8th Ave, 1985

A moment from the past. Flash fiction.

     Five-thirty p.m., and I am on the bus. New York City is cold, but the many passengers generate heat. I scan the rows for an empty seat. There are none. Men stand round-shouldered in the aisle, and some read newspapers. We sway to the rhythm of Eighth Avenue traffic. I angle past the men and ignore all, except for one. He stoops under a worn gray hat, an overcoat overwhelms his slight body. His dark eyes dart from row to row. They seem to collect more. The bus halts, and a seat opens. The little man moves toward the vacancy. I am closer, and I will have it before him. He grips the overhead bar for balance. He is short, and his coat sleeve slips to his elbow. Faded blue numbers appear on his forearm. They are clear enough. I am motionless as he slides by me. There is room for him to pass, but he steps sideways. He does not look up, and he says nothing.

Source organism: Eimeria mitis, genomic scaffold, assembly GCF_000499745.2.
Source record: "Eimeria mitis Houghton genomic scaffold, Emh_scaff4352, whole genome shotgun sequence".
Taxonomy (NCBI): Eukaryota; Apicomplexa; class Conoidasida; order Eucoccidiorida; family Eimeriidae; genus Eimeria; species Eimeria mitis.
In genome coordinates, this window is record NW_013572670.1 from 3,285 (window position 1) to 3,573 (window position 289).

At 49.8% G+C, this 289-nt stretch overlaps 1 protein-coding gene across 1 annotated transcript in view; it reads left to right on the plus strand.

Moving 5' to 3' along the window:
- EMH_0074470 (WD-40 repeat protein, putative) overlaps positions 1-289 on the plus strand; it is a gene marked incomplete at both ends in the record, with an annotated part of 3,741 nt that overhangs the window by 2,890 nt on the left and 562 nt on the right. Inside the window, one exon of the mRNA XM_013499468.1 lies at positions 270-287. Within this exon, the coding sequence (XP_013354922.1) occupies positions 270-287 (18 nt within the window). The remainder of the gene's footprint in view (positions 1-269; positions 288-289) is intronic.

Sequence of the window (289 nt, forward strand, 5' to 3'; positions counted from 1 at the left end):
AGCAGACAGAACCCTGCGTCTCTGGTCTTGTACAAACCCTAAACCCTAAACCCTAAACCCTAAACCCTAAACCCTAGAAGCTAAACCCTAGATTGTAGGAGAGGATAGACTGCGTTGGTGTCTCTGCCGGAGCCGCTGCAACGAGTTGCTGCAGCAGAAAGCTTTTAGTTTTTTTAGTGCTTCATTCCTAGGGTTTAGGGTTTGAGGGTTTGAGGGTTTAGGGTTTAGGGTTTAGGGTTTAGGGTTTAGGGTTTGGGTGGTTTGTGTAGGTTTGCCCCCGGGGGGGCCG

The End

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